Charge Effects in Electromagnetic Stimulation of Biosynthesis

  • Martin Blank
  • Reba Goodman
Part of the Ettore Majorana International Science Series book series (EMISS, volume 51)


Exposure to low intensity non-ionizing radiation has been linked to a number of significant biological effects, both clinically beneficial (e.g., acceleration of bone fracture healing in cases of non-unions [1]) and potentially harmful (e.g., epidemiological studies showing an increased risk of childhood leukemia [2, 3]). Studies of the stimulation of biosynthesis in cells by electromagnetic fields have demonstrated the presence of signal-specific proteins [4], and have also shown that the intensity thresholds for affecting biosynthesis are different at different frequencies [5]. The effects of electromagnetic stimulation on biosynthesis provide detailed information that is important in unraveling the mechanism of action of electromagnetism on fundamental cellular processes. A description of the mechanism at this level could serve as a basis for understanding the more complex effects of electromagnetism in living systems and eventually defining the effects at different levels of electromagnetic exposure.


Childhood Leukemia Thermal Stimulus Molecular Weight Range Salivary Gland Cell Fundamental Cellular Process 
These keywords were added by machine and not by the authors. This process is experimental and the keywords may be updated as the learning algorithm improves.


Unable to display preview. Download preview PDF.

Unable to display preview. Download preview PDF.


  1. [1]
    C.A.L. Bassett, Clin. Plast. Surg., 12, 259 (1985).Google Scholar
  2. [2]
    N. Wertheimer and E. Leeper, Amer. J. Epidem., 109, 273 (1979).Google Scholar
  3. [3]
    D.A. Savitz, H. Wachtel, F.A. Barnes, E.M. John and J.G. Tvrdik, Amer. J. Epidem., 128, 21 (1988).Google Scholar
  4. [4]
    R. Goodman and A.S. Henderson, Proc. Natl. Acad. Sci. USA, 85, 3928 (1988).CrossRefGoogle Scholar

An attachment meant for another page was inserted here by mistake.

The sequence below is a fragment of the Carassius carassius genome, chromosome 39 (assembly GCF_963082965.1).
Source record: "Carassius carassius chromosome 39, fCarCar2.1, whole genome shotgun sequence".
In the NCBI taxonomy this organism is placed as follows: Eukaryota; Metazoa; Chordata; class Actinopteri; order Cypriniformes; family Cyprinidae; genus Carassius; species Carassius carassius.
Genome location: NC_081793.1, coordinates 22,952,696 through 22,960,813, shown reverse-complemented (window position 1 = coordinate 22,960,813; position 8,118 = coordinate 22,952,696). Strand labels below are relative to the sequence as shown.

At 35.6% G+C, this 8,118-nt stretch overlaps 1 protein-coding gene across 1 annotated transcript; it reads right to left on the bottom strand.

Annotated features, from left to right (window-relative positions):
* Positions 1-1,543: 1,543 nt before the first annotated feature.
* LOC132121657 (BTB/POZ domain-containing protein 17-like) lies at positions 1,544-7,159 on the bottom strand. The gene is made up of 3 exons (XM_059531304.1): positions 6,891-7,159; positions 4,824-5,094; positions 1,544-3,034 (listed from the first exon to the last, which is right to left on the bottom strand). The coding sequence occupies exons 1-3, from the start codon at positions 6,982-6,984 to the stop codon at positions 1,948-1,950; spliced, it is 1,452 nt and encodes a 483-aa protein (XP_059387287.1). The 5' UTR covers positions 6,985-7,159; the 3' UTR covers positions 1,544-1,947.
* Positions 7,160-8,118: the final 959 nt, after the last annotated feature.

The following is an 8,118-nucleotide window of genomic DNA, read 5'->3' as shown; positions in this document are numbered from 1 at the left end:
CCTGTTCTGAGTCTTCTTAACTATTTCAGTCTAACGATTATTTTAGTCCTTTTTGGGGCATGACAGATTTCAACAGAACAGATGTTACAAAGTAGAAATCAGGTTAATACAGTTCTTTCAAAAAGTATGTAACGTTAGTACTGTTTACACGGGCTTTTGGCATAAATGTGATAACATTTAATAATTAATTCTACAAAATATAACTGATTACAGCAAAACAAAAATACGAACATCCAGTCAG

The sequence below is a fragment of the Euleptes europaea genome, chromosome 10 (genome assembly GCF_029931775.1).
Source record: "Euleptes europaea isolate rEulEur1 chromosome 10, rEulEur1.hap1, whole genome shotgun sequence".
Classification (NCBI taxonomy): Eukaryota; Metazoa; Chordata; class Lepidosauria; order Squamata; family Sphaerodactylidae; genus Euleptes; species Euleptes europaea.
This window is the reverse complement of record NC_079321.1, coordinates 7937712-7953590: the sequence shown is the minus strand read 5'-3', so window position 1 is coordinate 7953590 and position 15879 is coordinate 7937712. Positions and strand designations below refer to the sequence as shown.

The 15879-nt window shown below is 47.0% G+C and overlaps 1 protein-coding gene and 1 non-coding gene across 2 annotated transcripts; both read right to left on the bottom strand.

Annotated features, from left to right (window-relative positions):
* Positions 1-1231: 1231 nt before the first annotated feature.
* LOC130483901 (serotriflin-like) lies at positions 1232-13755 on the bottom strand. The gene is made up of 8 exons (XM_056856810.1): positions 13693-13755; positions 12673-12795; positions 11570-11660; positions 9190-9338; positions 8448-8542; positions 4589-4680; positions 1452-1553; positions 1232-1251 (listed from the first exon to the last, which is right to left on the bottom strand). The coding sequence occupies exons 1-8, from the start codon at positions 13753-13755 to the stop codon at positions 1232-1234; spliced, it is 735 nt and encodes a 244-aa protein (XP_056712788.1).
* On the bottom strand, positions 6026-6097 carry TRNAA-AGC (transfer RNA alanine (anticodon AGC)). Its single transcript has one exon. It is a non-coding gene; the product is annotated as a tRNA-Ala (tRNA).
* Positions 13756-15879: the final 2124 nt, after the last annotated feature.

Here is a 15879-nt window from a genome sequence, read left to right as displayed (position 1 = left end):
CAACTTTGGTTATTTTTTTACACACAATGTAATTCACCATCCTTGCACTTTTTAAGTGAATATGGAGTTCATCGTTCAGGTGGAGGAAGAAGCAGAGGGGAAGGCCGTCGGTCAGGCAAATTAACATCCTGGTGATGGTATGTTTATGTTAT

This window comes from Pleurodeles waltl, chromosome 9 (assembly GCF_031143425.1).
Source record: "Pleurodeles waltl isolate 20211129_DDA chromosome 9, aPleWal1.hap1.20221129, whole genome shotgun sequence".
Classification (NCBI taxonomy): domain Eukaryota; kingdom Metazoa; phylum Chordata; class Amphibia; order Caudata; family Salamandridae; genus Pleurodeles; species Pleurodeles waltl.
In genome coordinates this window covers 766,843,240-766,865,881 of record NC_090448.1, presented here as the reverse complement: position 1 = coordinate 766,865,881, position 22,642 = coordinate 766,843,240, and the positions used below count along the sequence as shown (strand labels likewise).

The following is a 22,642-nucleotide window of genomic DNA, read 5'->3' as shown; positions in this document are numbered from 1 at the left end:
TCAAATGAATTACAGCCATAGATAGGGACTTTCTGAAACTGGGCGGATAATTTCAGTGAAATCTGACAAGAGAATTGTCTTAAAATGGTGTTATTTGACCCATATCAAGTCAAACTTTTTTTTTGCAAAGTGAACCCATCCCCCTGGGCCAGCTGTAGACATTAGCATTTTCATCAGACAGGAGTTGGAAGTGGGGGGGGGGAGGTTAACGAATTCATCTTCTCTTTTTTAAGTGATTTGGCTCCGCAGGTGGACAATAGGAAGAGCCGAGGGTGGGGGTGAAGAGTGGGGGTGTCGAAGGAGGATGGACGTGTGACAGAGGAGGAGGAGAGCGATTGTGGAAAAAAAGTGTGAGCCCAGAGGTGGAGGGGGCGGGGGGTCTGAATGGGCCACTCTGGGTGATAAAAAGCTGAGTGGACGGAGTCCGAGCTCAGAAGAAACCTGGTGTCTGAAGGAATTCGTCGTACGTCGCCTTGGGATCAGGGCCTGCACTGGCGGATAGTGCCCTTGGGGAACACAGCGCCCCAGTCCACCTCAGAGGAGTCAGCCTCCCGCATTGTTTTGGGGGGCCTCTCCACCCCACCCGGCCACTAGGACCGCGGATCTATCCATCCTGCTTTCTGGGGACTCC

5. [5]
    K.J. Mc Leod, R.G. Lee and H.P. Ehrlich, Science, 236, 1465 (1987).CrossRefGoogle Scholar
  6. [6]
    Y. Palti and W.J. Adelman, J. Membr. Biol., 1, 431 (1969).CrossRefGoogle Scholar
  7. [7]
    E.H. Serpersu and T.Y. Tsong, J. Membr. Biol., 74, 191 (1983).CrossRefGoogle Scholar
  8. [8]
    M. Blank, J. Electrochem. Soc., 134, 1112 (1987).CrossRefGoogle Scholar
  9. [9]
    M. Blank, Biochim. Biophys. Acta, 906, 277 (1987).CrossRefGoogle Scholar
  10. [10]
    F.T. Marin and F.G. Rothman, J. Cell Biol., 87, 823 (1980).CrossRefGoogle Scholar
  11. [11]
    M. Blank, Chemtech., 18, 434 (1988).Google Scholar
  12. [12]
    B.I. Khodorov and S.V. Revenko, Neuroscience, 4, 1315 (1979).CrossRefGoogle Scholar
  13. [13]
    G. Ehrenstein and D.L. Gilbert, Biophys. J., 6, 553 (1966).CrossRefGoogle Scholar
  14. [14]
    M. Blank and R. Goodman, Bioelectrochem. Bioenerg., 19, 569 (1988).CrossRefGoogle Scholar
  15. [15]
    R.P. Liburdy, A.W. Rowe and P.F. Vanek, Radiation Res., 114, 500 (1988).CrossRefGoogle Scholar
  16. [16]
    M. Blank and R. Goodman, Bioelectrochem. Bioenerg., in press.Google Scholar

Copyright information

© Springer Science+Business Media New York 1990

Authors and Affiliations

  • Martin Blank
    • 1
  • Reba Goodman
    • 2
  1. 1.Department of Physiology and Cellular Biophysics, College of Physicians & SurgeonsColumbia UniversityNew YorkUSA
  2. 2.Department of Pathology, College of Physicians & SurgeonsColumbia UniversityNew YorkUSA

Personalised recommendations